Monday, September 17, 2012

Tips to Maximize Your Garden Harvest Before the Frost

With the arrival of autumn, I switch gears in our vegetable and herb garden toward trying to maximize our harvest prior to first frost.

As much as I love the changing leaves and cooler temperatures, the shorter days of autumn remind me that our garden's days are numbered.  Save for a couple perennial herbs, it will soon be time to pull out most of our garden and surrender the joy of harvesting food mere steps from our kitchen.

Through the years I've picked up a few ways to get the most out of the waning days of the growing season.  Here are some tips to maximize your harvest before the growing season ends:

Prune Any New Blossoms:  Pruning blossoms that have no hope of maturing before the frost will help concentrate the plant's energy to maturing fruit or vegetables that are close to harvest.  Look for little flowers like these and try to be ruthless:

Prune Any Blight or Yellow Leaves:  Pruning yellowed and wilted leaves likewise will concentrate the plant's energy to producing healthy fruit or vegetables:

Prune the Top of the Plant:  Again, doing so will concentrate the energy to the fruit and vegetables below:

Continue to Pick/Harvest Herbs to Prevent Flowers:  Once a herb plant, such as basil, mint, or thyme grows flowers, it signals to the plant that the growing season is complete, and herb growth will halt.  Herbs will produce more if you continually harvest them. Pick basil before the first threat of frost and make pesto, which freezes great!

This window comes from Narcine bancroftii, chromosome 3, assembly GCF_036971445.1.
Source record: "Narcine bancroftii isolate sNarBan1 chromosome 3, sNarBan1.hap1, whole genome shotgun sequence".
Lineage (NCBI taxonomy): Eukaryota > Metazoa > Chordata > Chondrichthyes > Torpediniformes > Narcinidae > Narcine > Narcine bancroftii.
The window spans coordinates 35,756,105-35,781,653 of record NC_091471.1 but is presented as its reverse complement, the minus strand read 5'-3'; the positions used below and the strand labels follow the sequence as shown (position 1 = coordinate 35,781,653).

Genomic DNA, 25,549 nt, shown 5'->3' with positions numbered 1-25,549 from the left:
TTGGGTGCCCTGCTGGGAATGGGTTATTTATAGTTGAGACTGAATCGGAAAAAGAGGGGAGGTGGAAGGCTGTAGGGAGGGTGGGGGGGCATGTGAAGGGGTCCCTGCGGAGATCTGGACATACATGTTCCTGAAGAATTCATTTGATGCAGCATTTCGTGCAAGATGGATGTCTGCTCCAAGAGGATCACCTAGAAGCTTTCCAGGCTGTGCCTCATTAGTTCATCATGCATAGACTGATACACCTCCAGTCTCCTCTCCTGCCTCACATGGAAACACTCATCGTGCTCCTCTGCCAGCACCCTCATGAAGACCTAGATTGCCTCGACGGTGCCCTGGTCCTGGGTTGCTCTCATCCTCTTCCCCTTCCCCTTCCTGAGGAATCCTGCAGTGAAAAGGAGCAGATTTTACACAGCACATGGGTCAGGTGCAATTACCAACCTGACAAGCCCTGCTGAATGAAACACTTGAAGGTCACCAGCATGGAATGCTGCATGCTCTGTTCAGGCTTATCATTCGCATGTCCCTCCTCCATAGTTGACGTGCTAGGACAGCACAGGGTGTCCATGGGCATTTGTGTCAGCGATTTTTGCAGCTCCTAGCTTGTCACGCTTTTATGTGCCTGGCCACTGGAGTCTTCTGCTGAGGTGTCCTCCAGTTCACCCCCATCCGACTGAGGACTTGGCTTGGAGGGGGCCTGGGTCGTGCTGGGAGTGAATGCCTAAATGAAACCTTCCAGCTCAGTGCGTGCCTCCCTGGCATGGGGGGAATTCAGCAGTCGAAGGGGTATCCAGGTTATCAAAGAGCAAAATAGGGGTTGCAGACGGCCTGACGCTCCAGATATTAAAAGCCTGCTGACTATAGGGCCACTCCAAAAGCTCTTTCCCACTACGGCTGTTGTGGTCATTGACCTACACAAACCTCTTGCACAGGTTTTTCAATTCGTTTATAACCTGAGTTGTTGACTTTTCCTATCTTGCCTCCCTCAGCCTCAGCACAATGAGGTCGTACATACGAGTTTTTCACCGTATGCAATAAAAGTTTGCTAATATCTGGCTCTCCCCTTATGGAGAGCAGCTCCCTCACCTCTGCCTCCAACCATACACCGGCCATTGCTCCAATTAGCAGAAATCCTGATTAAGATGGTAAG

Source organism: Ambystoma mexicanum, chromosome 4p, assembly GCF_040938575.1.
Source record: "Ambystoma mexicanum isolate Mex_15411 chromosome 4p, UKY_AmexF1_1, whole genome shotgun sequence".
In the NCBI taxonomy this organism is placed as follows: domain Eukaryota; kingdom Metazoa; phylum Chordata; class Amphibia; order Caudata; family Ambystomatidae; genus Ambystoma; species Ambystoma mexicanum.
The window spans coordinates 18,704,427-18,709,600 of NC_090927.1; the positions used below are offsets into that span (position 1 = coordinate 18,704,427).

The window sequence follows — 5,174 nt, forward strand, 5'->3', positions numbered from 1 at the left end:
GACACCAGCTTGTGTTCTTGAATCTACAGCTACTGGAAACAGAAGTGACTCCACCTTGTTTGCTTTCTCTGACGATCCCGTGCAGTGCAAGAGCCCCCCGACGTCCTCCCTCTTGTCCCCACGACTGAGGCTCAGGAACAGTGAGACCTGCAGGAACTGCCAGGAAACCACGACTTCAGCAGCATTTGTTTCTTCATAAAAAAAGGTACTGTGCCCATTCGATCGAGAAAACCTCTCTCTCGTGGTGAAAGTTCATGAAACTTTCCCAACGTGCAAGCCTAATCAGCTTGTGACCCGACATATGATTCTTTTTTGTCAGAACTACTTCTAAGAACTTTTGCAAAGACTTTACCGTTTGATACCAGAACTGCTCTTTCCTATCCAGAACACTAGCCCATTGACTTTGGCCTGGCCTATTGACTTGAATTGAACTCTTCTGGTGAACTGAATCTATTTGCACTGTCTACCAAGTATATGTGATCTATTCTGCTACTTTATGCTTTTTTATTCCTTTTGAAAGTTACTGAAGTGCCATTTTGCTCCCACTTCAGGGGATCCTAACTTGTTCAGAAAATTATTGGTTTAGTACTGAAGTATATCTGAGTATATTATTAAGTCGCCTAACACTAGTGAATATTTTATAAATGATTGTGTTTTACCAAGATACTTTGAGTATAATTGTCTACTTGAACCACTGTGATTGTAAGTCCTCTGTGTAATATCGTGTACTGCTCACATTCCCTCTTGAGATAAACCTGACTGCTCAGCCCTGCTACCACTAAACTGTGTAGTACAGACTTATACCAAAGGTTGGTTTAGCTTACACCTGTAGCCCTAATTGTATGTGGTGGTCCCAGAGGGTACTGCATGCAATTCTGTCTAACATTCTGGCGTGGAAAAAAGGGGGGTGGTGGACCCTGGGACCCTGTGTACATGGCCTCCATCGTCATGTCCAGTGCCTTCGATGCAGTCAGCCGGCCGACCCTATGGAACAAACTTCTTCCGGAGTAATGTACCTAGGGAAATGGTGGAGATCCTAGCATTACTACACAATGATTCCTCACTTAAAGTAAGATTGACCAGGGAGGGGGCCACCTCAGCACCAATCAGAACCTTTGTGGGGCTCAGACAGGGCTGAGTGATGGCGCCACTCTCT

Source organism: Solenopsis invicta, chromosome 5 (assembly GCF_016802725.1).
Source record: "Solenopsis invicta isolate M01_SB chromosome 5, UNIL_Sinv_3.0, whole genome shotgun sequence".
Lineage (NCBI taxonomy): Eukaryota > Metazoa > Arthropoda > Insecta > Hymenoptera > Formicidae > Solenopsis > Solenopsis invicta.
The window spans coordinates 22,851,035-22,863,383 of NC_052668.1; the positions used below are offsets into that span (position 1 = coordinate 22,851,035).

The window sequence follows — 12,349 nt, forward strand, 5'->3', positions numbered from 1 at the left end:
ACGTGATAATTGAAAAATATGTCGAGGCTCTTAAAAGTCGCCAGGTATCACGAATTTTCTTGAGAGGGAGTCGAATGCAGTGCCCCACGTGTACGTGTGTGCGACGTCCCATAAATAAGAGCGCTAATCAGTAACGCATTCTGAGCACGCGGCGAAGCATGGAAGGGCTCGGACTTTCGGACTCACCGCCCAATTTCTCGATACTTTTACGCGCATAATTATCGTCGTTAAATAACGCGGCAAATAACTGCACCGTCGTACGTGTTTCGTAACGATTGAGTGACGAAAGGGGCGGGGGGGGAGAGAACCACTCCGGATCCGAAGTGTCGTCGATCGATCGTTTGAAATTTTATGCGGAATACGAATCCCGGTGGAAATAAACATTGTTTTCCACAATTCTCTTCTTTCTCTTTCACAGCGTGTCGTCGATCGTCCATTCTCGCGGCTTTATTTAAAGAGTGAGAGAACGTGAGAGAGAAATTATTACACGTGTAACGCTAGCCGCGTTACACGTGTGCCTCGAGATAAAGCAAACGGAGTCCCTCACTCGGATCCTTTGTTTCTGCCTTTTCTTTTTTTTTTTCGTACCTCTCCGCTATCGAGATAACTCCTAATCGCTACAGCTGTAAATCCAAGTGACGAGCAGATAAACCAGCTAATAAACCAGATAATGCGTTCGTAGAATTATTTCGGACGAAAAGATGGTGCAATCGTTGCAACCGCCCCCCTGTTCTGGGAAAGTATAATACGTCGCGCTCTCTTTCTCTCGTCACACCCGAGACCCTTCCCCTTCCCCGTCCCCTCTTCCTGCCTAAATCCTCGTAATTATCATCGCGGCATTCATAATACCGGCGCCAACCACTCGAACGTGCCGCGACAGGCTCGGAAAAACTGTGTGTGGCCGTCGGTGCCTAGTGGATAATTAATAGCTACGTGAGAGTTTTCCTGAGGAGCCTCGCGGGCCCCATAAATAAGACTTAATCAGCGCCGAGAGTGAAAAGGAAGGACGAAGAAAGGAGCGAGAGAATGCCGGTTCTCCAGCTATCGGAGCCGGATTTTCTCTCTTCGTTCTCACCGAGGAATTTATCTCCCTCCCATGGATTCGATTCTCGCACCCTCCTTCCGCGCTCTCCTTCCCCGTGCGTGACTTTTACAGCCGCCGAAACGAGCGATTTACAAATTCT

Allow Herbs to go to Seed:  Some herbs, such as dill and cilantro, produce seeds that you can use in the kitchen (dill seed and coriander seeds, respectively).  However, I like to leave some seeds on the plant in the garden.  These seeds often produce new plants in the spring.

Plant Fall Seeds:  In our area it still isn't too late to plant fall crops like greens, beets, carrots and more, all of which can often last after the first frost:


Here's to a successful end of growing season and a plentiful harvest!

Life is sweet,


Gina; The Candid RD said...

We still have tomatoes growing (we planted them late after our first round failed), and some basil that I'm keeping the house lately. these are great tips that I'll be passing on to Nick, the garden man!

Thanks for coming to the veggie demo last night. Your son is so cute and polite! I'm glad he (and you) enjoyed the food!!

Katherine said...

Save your empty seed packets every season and bundle them along in an exceedingly bag or giant mailing envelope marked with the contents. the subsequent year as you intend your garden.